I hear stories so often nowadays of people living someone else's life. I remember the first time I heard of such a thing. I was watching Friends in the mid-90s. “The One with the Fake Monica.” It was all very funny and light-hearted as the high-strung character, Monica, tried to get into the mind of a woman who stole her identity and was living a “better version” of her life: one filled with self-expression and tap dancing classes. All I saw was self-loathing and cowardice.
Nate says I'm naive to feel so appalled and confused about it all, but that's what I felt when it happened to me. Why would anybody want to live someone else's life? He says they're lazy criminals with no motivation, no drive.
As such a driven person myself, that's what truly baffles me.
I wonder what happened to these people to make them give up on themselves. To make them stop seeing the faces behind the humanity that they're stealing. To make them not care or maybe not even understand that identity theft is not a victimless crime. This is someone else's life you're messing with.
This is my baby, who waits not-so-patiently while I follow up with creditors and banks to fix the mess that identity theft has unleashed on me.
This is my dog, wearing a sweater Nate and I bought with our own money that we worked hard for. Because our campsite was cold. Because we care. Because we're capable of compassion and empathy, unlike the person who decided to pick their favorite bits and pieces of my life. My credit card statement said that our thief went shopping at the same chain where I bought this sweater. I wonder if they got one for themselves. If they tried it on, modeled it in the mirror and felt the discomfort of a too-big life settling on unworthy shoulders.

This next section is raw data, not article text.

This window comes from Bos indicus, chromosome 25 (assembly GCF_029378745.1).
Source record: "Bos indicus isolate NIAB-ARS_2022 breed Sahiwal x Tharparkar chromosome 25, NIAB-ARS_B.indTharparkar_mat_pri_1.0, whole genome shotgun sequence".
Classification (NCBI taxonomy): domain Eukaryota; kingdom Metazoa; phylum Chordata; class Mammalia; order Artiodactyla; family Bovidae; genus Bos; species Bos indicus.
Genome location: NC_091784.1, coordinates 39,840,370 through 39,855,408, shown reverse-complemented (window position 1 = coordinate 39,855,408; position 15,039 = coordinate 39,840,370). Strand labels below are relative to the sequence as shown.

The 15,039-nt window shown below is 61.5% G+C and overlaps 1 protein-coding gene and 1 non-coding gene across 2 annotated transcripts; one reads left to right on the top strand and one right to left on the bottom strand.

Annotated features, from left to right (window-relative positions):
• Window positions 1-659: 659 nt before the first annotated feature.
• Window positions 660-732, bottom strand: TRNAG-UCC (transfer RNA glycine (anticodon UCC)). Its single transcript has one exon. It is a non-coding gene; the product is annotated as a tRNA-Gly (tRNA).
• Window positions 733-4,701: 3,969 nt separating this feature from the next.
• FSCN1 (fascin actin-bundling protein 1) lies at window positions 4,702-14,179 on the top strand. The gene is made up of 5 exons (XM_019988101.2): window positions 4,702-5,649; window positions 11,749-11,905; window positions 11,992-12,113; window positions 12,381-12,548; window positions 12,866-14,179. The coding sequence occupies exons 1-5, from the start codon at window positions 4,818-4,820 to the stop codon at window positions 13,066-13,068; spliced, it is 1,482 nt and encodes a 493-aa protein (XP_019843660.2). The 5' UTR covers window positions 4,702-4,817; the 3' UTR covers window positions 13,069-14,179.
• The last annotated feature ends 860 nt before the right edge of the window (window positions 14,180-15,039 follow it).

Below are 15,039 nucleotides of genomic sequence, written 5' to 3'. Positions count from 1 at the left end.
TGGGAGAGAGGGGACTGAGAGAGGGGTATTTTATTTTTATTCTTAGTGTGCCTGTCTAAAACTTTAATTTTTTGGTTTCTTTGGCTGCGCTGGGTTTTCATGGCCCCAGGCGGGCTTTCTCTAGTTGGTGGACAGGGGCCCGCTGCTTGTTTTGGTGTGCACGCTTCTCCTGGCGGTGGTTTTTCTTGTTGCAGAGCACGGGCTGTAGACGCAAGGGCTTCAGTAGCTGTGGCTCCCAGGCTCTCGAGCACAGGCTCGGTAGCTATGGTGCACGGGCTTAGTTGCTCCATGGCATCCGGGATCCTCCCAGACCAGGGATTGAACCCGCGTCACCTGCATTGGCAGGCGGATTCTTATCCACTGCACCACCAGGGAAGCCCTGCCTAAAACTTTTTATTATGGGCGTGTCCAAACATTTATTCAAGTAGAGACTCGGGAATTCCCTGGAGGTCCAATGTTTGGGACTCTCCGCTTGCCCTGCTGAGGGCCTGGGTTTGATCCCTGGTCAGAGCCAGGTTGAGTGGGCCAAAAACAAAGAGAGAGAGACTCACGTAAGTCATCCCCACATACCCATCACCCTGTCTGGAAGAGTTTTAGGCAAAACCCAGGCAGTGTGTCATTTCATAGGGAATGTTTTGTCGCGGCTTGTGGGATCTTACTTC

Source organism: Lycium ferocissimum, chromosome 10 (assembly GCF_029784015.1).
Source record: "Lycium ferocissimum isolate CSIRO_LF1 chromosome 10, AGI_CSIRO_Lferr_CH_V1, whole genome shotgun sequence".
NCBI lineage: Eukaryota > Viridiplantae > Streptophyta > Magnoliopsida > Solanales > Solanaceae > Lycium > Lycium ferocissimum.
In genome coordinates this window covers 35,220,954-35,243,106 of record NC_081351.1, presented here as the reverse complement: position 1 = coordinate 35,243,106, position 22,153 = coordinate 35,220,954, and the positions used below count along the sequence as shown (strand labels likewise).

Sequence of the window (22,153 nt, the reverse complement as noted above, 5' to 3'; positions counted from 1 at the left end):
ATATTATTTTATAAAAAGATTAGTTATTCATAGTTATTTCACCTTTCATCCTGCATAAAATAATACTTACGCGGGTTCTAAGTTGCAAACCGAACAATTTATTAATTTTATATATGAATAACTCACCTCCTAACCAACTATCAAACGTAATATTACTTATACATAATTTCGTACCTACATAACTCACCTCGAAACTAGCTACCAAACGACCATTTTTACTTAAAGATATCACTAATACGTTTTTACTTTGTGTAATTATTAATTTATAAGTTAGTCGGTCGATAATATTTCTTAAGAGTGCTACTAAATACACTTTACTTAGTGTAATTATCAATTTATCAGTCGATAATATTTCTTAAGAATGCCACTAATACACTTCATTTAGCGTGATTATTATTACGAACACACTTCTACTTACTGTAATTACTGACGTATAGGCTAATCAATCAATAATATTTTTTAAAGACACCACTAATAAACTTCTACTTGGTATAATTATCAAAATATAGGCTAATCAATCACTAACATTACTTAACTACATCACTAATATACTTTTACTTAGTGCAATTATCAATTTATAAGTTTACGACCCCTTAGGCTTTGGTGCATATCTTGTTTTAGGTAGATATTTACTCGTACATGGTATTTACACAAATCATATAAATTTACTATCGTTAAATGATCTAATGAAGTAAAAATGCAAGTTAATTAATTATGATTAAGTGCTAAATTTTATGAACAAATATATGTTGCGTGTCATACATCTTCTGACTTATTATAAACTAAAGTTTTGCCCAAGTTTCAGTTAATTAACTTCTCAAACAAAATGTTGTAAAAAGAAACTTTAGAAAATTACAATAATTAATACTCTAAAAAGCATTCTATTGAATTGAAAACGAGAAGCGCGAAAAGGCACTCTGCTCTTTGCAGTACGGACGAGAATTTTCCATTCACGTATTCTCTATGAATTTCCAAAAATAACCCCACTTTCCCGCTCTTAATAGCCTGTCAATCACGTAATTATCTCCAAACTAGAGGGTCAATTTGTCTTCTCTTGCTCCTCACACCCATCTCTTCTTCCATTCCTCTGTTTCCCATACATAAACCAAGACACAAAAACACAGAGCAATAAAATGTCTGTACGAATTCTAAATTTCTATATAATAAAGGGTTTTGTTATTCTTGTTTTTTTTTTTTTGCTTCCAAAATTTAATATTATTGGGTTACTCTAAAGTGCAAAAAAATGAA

I wonder if they were the same person who hacked my Facebook account, email and website. Was it vindictive? Probably not. Most identity thieves don't take all of someone else's life; they pick and choose the bits that work best for them. The high-yield accounts, the social security numbers, the names and identities that shield their own records from entanglements like sex offender registries and court records. There's a lot more to it, now, than money. These people can create a trail and stick it on someone else, and then go pick a new person. Go mess up someone else's life once again.
This is my child. He worries about things like lost toys and nap time. I worry about the potential for someone to steal his information and riddle his background with false data and unsecured loans. Will we encounter stumbling blocks on our way to college? Will I be able to protect his name as I see him off into adulthood?
Our family has been lucky to minimize the effects of identity theft on our lives, largely because instead of trying to live someone else's life we proactively take control of our own. I have friends and family members and readers who have heard our story of identity theft and asked what they can do to keep it from happening to them. The naive side of me wants to say that we're the exception. But you stop being so naive once you look at the facts. 11.6 million Americans were victims last year. Me, my friends, my family. People you and I know.
We've now partnered with a high-tech service called LifeLock to help keep an eye on our accounts, because it is truly too much for one person to handle. And I have a life to live! Their comprehensive Ultimate protection plan that we use monitors our bank accounts, monitors new bank and credit applications for our information, gives us unlimited credit score monitoring, verifies address changes on our behalf, surveys websites and file-sharing networks for our information, removes our name from pre-approved credit card offer lists, monitors payday loans and scans court records and sex offender registries for our information. Our readers can use code LifeLockSecure to get 10% off when they sign up for LifeLock protection.
Have you been the victim of identity theft? Would you know if someone was using your data?